Antibacterial products are creating antibiotic-resistant superbugs

Antibacterial products are creating antibiotic-resistant superbugs

Originally published on New York Post

Antibacterial toothpastes, mouthwashes, soaps and hand washes are fueling antibiotic-resistant superbugs, according to new research.

Rather than killing dangerous bacteria, Triclosan, a common antibacterial agent found in consumer products, is actually making them stronger and more capable of surviving treatment.

The chemical, which is added to a range of household products for its “antibacterial” property, prevents infections from responding to the life-saving drugs.

Triclosan is also commonly used in cosmetics, clothing, baby toys and even credit cards with the intention of protecting health.

However, the US Food and Drug Administration has already banned its use in hand washes over safety fears.

Professor Petra Levin, of Washington University, St. Louis, said: “In order to effectively kill bacterial cells, triclosan is added to products at high concentrations.”

But the study published in Antimicrobial Agents & Chemotherapy found it inadvertently enables them to tolerate normally lethal doses of antibiotics.

These include drugs widely used to treat urinary tract infections (UTIs) — one of the most common health problems among women.

What is more, triclosan is very stable.

“It lingers in the body and in the environment for a long time,” Levin said.

Experiments on mice showed the extent to which exposure limits the body’s ability to respond to antibiotic treatment for UTIs — and sheds fresh light on the mechanism.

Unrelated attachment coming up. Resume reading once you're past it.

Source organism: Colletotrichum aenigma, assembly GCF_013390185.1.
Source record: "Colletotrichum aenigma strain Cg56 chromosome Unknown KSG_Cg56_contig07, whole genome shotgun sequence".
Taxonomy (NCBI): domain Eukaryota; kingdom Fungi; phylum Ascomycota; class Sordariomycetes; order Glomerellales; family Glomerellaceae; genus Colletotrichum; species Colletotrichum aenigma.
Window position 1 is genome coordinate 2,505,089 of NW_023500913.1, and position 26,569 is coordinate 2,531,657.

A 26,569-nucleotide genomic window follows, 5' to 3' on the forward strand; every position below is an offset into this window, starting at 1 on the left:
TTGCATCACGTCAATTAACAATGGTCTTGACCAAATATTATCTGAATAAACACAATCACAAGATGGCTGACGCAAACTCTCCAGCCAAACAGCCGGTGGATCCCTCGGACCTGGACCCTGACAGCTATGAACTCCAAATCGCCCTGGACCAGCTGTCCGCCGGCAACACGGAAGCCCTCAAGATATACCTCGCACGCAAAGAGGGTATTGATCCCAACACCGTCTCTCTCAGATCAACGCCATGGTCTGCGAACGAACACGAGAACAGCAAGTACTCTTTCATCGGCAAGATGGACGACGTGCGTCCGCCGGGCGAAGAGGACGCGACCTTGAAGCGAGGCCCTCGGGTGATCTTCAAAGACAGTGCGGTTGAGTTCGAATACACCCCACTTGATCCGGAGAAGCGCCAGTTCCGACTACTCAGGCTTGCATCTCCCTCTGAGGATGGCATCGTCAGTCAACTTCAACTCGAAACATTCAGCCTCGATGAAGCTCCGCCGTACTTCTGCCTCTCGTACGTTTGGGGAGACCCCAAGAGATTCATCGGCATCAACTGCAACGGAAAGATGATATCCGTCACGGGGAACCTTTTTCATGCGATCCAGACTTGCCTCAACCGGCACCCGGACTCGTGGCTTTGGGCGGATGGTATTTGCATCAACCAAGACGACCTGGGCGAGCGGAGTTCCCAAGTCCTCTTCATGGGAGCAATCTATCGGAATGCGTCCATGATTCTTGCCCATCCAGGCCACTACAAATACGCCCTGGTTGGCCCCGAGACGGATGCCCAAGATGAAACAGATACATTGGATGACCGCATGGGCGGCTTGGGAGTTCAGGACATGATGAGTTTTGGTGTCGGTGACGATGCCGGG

Lab member Dr. Corey Westfall treated bacterial cells with bactericidal antibiotics and tracked their ability to survive over time.

In one group, the bacteria were exposed to triclosan prior to being given the antibiotic. In the other group, they were not.

“Triclosan increased the number of surviving bacterial cells substantially,” Levin said.

“Normally, one in a million cells survive antibiotics, and a functioning immune system can control them. But triclosan was shifting the number of cells.

“Instead of only one in a million bacteria surviving, one in 10 organisms survived after 20 hours. Now, the immune system is overwhelmed.”

Triclosan exposure allowed the bacteria to escape death by antibiotics. And the protective property was not limited to any single family.

In fact, multiple antibiotics that are considered unique in how they kill cells were less effective at killing bacteria exposed to triclosan.

“Triclosan increased tolerance to a wide breadth of antibiotics,” Westfall said.

“Ciprofloxacin (also known as Cipro) was the most interesting one to us because it is a fluoroquinolone that interferes with DNA replication and is the most common antibiotic used to treat UTIs.”

They are mainly caused by E.coli (Escherichia coli). Antibiotics such as Cipro are commonly used to kill the bacteria and treat the infection.

About three in four adults in the US have detectable levels of triclosan in their urine. These are high enough to prevent E.coli from growing in around one in 10.

The experiments showed antibiotics were less effective at treating UTIs when triclosan is around.

This was because it worked with a cell growth inhibitor, a small molecule nicknamed ppGpp, to render cells less sensitive to antibiotics.

Levin said clinical studies would be required to definitely prove triclosan is interfering with antibiotic treatments in humans.

“My hope is this study will serve as a warning that will help us rethink the importance of anti-microbials in consumer products,” she said.

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